Read More >>
Written by: Elizabeth Millard
Encryption technologies and solutions are finding greater adoption as enterprises strive to secure their networks and information. But all the different options available can be confusing and lead to uncertainty over implementation. Here are some insights on what data center managers need to be aware of when it comes to encryption.
Understanding The Basics
According to Ron LaPedis, director of product management and marketing at Spyrus (www.spyrus.com), a designer and manufacturer of USB encryption devices, there are two methods for im-plementing encryption: hardware and software. With the former, the encryption keys are stored in a device, and data is sent to the device for encryption or decryption. The key doesn't leave the device and is nearly impossible to steal, LaPedis says. With software, the encryption and decryption is done in the computer, and the key needs to come into memory, where it's at risk of being stolen by a hacker. In his opinion, hardware encryption tends to be more secure than software encryption.
No matter which type of encryption is used, the primary step in any encryption strategy is to take a look at the data, notes LaPedis. First, you need to be aware that your data has several different phases, he says. These are data at rest, data in transit, and data in use. The next step is to determine why you want to encrypt your data and in what phases it needs to be encrypted. Are you trying to meet industry or government regulations, or do you want to prevent your organization from showing up on WikiLeaks?
Not all data deserves protection, adds Jon-Louis Heimerl, director of strategic security at Solutionary (www.solutionary.com), a cloud-based security and compliance firm. He notes that enterprise data center managers should gauge the problem appropriately and make sure they are identifying the data that needs the highest level of protection and offering encryption for that data. He says, Part of this just requires enough analysis and knowledge of your environment that you have confidence you know where your valuable data resides and is being processed.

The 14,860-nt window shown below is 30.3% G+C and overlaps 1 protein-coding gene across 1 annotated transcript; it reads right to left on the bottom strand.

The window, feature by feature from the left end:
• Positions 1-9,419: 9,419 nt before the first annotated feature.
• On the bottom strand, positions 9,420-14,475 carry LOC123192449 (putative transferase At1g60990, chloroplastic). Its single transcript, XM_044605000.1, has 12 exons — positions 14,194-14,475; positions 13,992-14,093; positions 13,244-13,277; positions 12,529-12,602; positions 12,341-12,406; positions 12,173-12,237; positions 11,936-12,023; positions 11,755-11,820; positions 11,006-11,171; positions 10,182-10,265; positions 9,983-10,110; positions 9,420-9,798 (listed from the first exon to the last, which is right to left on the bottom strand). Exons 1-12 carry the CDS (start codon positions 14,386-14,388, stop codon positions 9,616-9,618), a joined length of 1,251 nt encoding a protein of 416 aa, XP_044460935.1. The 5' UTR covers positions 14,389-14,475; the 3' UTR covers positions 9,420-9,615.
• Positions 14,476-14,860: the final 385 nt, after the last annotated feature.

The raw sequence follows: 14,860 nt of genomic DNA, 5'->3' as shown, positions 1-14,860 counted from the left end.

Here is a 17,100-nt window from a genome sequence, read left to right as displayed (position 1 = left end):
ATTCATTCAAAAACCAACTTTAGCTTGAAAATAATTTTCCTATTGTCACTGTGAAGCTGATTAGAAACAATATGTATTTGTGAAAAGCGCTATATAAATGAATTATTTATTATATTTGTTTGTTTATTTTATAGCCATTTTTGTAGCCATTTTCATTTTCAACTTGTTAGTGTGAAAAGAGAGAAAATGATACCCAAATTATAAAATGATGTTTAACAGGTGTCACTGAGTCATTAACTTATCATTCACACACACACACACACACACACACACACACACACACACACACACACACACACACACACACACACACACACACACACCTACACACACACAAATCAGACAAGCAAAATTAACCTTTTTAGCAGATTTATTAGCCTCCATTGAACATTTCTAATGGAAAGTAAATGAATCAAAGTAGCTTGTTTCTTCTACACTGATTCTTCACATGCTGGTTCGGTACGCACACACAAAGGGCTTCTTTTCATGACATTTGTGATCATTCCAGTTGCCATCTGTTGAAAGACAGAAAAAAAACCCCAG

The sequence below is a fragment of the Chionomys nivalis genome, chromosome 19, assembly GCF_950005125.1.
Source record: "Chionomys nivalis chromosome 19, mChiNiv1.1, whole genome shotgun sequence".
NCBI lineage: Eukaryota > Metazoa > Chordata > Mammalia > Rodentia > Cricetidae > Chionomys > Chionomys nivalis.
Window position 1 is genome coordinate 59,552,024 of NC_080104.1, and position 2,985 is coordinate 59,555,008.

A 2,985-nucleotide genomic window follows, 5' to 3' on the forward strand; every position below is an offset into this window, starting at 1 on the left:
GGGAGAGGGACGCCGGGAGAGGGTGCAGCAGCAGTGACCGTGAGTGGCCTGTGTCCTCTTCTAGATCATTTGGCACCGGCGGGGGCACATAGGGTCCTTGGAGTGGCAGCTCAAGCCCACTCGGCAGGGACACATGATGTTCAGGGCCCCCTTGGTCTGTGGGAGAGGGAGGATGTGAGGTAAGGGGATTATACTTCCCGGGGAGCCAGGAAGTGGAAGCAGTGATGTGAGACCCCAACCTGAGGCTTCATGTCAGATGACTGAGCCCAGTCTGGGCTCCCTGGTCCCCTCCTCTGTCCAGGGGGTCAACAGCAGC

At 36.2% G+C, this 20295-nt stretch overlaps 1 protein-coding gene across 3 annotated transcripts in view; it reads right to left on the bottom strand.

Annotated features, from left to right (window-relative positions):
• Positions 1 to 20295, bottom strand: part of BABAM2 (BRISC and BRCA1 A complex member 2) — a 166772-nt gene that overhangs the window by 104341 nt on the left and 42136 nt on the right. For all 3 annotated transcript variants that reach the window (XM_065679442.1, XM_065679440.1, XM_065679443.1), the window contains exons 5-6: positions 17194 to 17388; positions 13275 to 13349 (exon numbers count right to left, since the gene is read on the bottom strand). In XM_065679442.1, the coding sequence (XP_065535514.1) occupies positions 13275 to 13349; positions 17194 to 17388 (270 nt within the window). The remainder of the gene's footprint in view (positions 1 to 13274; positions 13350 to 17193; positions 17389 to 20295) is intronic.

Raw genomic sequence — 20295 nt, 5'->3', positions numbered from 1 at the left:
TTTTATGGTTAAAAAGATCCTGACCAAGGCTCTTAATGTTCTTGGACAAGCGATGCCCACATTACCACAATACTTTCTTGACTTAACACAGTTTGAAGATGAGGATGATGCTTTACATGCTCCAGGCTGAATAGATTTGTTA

For the data that does require encryption, it should be encrypted anywhere it sits in an environment, Heimerl notes. The data should be encrypted as it is received, before being stored, and anywhere it's stored.
The foundation of any encryption technology is key lifecycle management, says Russ Dietz, vice president and CTO of information security firm SafeNet (www .safenet-inc.com). It ensures that one system can manage keys for all the technologies within an organization while protecting the access to each system.
We're noticing an increase in information castling or siloing, in which organizations are essentially creating segregated information pockets instead of properly deploying enterprise encryption, he says. This causes potential problems in information sharing and is counter to the overall mobility trend, which can have a direct impact on the business.
Managers should instead look at en-cryption from a holistic perspective and deploy the best key management sys-tem as the starting platform for their infor-mation security and encryption plans, Dietz believes.
There are a number of missteps that data center managers might make when try-ing to implement encryption, and Spyrus' LaPedis believes the most common is not using encryption that's strong enough to protect data for its lifetime.
If the data is health information, he says, it must be protected for as long as the individual is living, plus a handful of additional years.That means an enterprise can't use algorithms or key sizes expected to be broken in 50 years. While it seems reasonable to re-encrypt data using new keys and algorithms, few people think about all the encrypted data using old keys that is sitting on backup tapes, PC hard drives, and other devices.
Another misstep is to ignore key management, he says. If there are thousands of backup tapes offsite, each one with a different key, and an enterprise is changing application and database encryption keys on a regular basis, a manager would need some way of securely storing and retrieving keys when they're needed.
It also bears mentioning that if you're approached by a company offering up a new-and-improved secret encryption algorithm, run the other way quickly, LaPedis adds. it is not the algorithm that must be secret, it's the key.By using a publicly vetted algorithm, an enterprise can be assured that many experts have evaluated it and proven it effective. In many cases, it's best to use a FIPS (Federal Information Pro-cessing Standard) 140-2 approved algorithm, he states.
Also notable is a failure to extend encryption to mobile devices, adds Solutionary's Heimerl. He believes that extending encryption onto distributed laptops and smartphones could dramatically decrease the amount of data compromised through loss or theft.
Most importantly, managers need to remember that encryption isn't the answer for everything, says Heimerl: Staff must still be trained in security awareness. Applications still need to be written well and tested. Encryption is just one more method to protect data within your environment. It is a very good method, but it is just another piece of the puzzle.